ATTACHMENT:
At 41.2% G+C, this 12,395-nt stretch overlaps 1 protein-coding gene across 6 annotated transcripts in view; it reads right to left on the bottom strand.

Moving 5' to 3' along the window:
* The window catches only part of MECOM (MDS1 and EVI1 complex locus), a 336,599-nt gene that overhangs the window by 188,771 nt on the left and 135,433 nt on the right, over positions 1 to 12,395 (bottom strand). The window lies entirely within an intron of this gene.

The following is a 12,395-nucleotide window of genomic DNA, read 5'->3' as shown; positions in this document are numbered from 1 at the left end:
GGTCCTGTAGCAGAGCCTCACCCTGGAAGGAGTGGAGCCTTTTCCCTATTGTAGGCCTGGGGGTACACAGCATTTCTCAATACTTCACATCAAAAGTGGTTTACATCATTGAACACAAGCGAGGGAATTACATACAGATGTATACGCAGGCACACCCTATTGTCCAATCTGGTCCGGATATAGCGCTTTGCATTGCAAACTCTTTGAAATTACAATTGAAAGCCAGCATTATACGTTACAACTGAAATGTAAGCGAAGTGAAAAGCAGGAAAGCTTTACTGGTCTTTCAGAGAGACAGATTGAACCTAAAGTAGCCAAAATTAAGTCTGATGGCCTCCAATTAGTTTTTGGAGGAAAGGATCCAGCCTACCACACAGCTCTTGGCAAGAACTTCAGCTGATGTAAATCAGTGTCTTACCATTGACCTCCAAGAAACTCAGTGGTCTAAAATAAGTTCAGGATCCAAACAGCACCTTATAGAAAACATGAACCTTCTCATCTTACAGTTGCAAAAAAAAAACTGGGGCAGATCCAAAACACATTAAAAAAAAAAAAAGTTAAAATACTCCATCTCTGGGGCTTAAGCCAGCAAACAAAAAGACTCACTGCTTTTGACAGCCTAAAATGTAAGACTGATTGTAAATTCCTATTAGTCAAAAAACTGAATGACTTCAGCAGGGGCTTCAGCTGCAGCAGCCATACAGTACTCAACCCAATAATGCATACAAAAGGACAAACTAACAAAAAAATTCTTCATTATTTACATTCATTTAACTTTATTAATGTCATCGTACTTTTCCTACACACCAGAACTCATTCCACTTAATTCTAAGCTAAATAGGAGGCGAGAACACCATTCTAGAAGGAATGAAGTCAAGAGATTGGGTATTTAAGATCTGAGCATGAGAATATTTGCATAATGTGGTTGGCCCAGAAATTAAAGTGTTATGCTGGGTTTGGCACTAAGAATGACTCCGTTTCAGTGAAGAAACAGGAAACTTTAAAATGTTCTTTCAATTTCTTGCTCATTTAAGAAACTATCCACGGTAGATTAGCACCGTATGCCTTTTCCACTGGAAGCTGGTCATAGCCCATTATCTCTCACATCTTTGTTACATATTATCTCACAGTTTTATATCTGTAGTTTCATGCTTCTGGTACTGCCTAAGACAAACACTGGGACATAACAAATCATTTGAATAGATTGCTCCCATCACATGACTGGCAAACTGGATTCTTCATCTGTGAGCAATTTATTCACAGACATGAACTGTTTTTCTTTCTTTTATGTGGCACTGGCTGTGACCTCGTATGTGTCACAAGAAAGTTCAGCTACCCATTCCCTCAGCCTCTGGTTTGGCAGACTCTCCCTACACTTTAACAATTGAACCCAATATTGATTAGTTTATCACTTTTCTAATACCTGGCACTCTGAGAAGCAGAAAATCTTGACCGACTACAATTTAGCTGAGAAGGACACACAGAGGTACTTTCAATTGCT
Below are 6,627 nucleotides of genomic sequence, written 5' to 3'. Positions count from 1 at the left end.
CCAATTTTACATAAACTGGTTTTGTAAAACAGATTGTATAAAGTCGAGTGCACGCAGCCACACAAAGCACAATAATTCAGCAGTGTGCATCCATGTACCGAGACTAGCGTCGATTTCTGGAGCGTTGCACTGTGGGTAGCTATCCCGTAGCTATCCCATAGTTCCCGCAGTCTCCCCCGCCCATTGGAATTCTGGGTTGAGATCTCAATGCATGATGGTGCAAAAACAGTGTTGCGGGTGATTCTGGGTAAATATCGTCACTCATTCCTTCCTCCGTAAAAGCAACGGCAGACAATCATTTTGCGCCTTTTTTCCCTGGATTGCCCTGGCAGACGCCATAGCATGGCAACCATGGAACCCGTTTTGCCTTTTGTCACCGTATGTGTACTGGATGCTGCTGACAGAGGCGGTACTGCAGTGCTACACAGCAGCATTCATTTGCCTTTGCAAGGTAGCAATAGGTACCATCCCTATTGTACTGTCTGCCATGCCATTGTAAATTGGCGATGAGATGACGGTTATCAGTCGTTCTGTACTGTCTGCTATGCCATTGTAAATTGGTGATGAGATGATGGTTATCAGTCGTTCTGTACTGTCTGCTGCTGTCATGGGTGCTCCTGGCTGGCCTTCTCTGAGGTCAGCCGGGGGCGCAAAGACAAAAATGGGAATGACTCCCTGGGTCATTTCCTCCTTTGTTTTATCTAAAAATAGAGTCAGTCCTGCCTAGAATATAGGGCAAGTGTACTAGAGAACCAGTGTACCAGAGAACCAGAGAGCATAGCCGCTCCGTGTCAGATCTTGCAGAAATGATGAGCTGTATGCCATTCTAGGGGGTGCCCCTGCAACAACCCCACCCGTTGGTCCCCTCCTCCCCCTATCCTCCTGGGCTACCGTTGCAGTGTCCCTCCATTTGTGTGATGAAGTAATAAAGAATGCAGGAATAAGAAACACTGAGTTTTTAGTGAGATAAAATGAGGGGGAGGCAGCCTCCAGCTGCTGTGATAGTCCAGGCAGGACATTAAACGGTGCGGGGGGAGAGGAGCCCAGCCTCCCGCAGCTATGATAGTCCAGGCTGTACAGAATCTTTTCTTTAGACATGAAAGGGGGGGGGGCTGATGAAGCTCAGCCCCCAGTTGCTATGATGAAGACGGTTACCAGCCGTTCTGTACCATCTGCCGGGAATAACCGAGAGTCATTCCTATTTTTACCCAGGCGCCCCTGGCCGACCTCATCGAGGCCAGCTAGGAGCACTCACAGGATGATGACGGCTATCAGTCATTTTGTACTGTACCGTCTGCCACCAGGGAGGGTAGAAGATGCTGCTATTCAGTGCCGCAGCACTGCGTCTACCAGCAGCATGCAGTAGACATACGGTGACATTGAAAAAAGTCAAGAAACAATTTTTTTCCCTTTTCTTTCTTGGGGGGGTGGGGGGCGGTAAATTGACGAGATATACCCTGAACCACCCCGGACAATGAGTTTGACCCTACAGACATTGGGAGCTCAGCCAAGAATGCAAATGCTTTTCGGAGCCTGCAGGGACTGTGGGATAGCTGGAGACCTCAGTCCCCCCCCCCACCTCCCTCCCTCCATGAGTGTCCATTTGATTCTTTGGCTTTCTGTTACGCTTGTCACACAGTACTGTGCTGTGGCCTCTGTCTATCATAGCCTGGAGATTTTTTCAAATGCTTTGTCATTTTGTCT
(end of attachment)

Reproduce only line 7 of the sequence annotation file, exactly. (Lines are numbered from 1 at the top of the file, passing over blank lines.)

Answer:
CCAATTTTACATAAACTGGTTTTGTAAAACAGATTGTATAAAGTCGAGTGCACGCAGCCACACAAAGCACAATAATTCAGCAGTGTGCATCCATGTACCGAGACTAGCGTCGATTTCTGGAGCGTTGCACTGTGGGTAGCTATCCCGTAGCTATCCCATAGTTCCCGCAGTCTCCCCCGCCCATTGGAATTCTGGGTTGAGATCTCAATGCATGATGGTGCAAAAACAGTGTTGCGGGTGATTCTGGGTAAATATCGTCACTCATTCCTTCCTCCGTAAAAGCAACGGCAGACAATCATTTTGCGCCTTTTTTCCCTGGATTGCCCTGGCAGACGCCATAGCATGGCAACCATGGAACCCGTTTTGCCTTTTGTCACCGTATGTGTACTGGATGCTGCTGACAGAGGCGGTACTGCAGTGCTACACAGCAGCATTCATTTGCCTTTGCAAGGTAGCAATAGGTACCATCCCTATTGTACTGTCTGCCATGCCATTGTAAATTGGCGATGAGATGACGGTTATCAGTCGTTCTGTACTGTCTGCTATGCCATTGTAAATTGGTGATGAGATGATGGTTATCAGTCGTTCTGTACTGTCTGCTGCTGTCATGGGTGCTCCTGGCTGGCCTTCTCTGAGGTCAGCCGGGGGCGCAAAGACAAAAATGGGAATGACTCCCTGGGTCATTTCCTCCTTTGTTTTATCTAAAAATAGAGTCAGTCCTGCCTAGAATATAGGGCAAGTGTACTAGAGAACCAGTGTACCAGAGAACCAGAGAGCATAGCCGCTCCGTGTCAGATCTTGCAGAAATGATGAGCTGTATGCCATTCTAGGGGGTGCCCCTGCAACAACCCCACCCGTTGGTCCCCTCCTCCCCCTATCCTCCTGGGCTACCGTTGCAGTGTCCCTCCATTTGTGTGATGAAGTAATAAAGAATGCAGGAATAAGAAACACTGAGTTTTTAGTGAGATAAAATGAGGGGGAGGCAGCCTCCAGCTGCTGTGATAGTCCAGGCAGGACATTAAACGGTGCGGGGGGAGAGGAGCCCAGCCTCCCGCAGCTATGATAGTCCAGGCTGTACAGAATCTTTTCTTTAGACATGAAAGGGGGGGGGGCTGATGAAGCTCAGCCCCCAGTTGCTATGATGAAGACGGTTACCAGCCGTTCTGTACCATCTGCCGGGAATAACCGAGAGTCATTCCTATTTTTACCCAGGCGCCCCTGGCCGACCTCATCGAGGCCAGCTAGGAGCACTCACAGGATGATGACGGCTATCAGTCATTTTGTACTGTACCGTCTGCCACCAGGGAGGGTAGAAGATGCTGCTATTCAGTGCCGCAGCACTGCGTCTACCAGCAGCATGCAGTAGACATACGGTGACATTGAAAAAAGTCAAGAAACAATTTTTTTCCCTTTTCTTTCTTGGGGGGGTGGGGGGCGGTAAATTGACGAGATATACCCTGAACCACCCCGGACAATGAGTTTGACCCTACAGACATTGGGAGCTCAGCCAAGAATGCAAATGCTTTTCGGAGCCTGCAGGGACTGTGGGATAGCTGGAGACCTCAGTCCCCCCCCCCACCTCCCTCCCTCCATGAGTGTCCATTTGATTCTTTGGCTTTCTGTTACGCTTGTCACACAGTACTGTGCTGTGGCCTCTGTCTATCATAGCCTGGAGATTTTTTCAAATGCTTTGTCATTTTGTCT